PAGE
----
of twenty to thirty for daylight or moonlight drives. To tourists
from regions where snow is a rarity, a sleigh drive is an especially
novel and enjoyable event.
"The poetry of motion" was first said not of dancing but of
Montreal produced the Rubenstein brothers, who between them
held the Canadian, American and World's championships for figure
skating for many years, and the city has many skilled exponents of
this most graceful of exercises, to which the Winter Club on Drum-
mond Street is devoted.
EQUIPMENT AND TOGGERY
Equipment and toggery for ski-ing, skating, tobogganing and
other winter sports are easily and quickly procurable by purchase
from numerous mercantile establishments, or by rental at reasonable
rates by hour, day or week from leading hotels and sports out filters.
Ice-trotting races have many devote
among Montreal residents aiid visiloi
I'he roarin' game of Auld Scotia is
played nightly by hundreds of enthusi-
Above — Cote des Neiges Road entrance to Mount Royal Park. Many Montreal girls are adepts at hockey,
Centre— Park Tobogganing Club's slide on Mount Royal, where Canada's national winter game,
the speed mania may be indulged with absolute safety.
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COSMOPOLITAN MONTREAL Canadian Customs Regulations
S~^*>^~~) HE metropolis of Canada — its population of one
I /*~~'^ million making it the largest city in Canada and
f / the seventh largest in North America; the chief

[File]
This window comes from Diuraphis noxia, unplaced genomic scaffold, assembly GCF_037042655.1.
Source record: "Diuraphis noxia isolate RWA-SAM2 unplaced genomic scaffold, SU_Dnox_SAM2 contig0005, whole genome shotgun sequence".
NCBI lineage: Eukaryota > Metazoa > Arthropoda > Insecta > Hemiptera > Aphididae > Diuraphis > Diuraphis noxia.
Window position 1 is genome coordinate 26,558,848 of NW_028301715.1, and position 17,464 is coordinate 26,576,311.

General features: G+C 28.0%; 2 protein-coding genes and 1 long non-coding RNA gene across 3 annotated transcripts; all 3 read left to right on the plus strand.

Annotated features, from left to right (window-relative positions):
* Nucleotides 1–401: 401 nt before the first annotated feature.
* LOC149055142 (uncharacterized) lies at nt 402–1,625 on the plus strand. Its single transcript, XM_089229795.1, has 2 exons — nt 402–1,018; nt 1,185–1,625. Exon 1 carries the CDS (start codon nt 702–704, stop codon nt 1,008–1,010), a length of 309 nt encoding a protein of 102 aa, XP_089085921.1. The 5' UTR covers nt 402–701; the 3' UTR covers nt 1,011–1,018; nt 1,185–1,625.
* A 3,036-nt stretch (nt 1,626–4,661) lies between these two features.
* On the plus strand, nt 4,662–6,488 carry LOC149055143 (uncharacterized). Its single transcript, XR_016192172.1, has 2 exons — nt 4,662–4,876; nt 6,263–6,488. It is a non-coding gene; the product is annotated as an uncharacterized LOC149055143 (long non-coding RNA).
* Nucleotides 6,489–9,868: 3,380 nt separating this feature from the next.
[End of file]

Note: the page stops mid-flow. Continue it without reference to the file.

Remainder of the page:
V I financial, commercial, industrial and transporta-
V a tion centre of the Dominion; summer terminus of
— trans-Atlantic passenger and freight traffic, and
headquarters of the world's two largest transportation systems,
the Canadian Pacific and the Canadian National Railways-
Montreal occupies a unique place among the great cities of the
globe, and has in recent years become a veritable Mecca for
tourists and convention gatherings.
LIKE AN OLD-WORLD CITY
Montreal's combination of English-speaking and French-
speaking citizens, with an alloy of other races, gives it the duality
of population and the spirit of cosmopolitanism that make it dis-
tinctive among world cities. It is differentiated from other
Canadian, British, American or Continental centres, being a
blend of the attributes of all four. The older portions of the
city preserve many architectural and civic characteristics of
its earlier years, while in the surrounding countryside are found
a simplicity of life and a survival of quaint institutions and cus-
toms recalling the seventeenth century Brittany and Normandy
whence came the ancestors of the French-Canadian habitants of
HISTORY AND TRADITION
Founded in 1642 near the site of a large Indian village visited
by Jacques Cartier in 1534, Montreal proudly cherishes historical
associations and traditions which are knit into the very begin-
nings of civilization in the New World.
Here the old and the new are strikingly blended, and the
visitor finds buildings erected two and one-half centuries ago
side by side with structures which are the product of modern
engineering skill. Of the numberless spots in and near Montreal
which are worth a visit, these few may be cited: Chateau de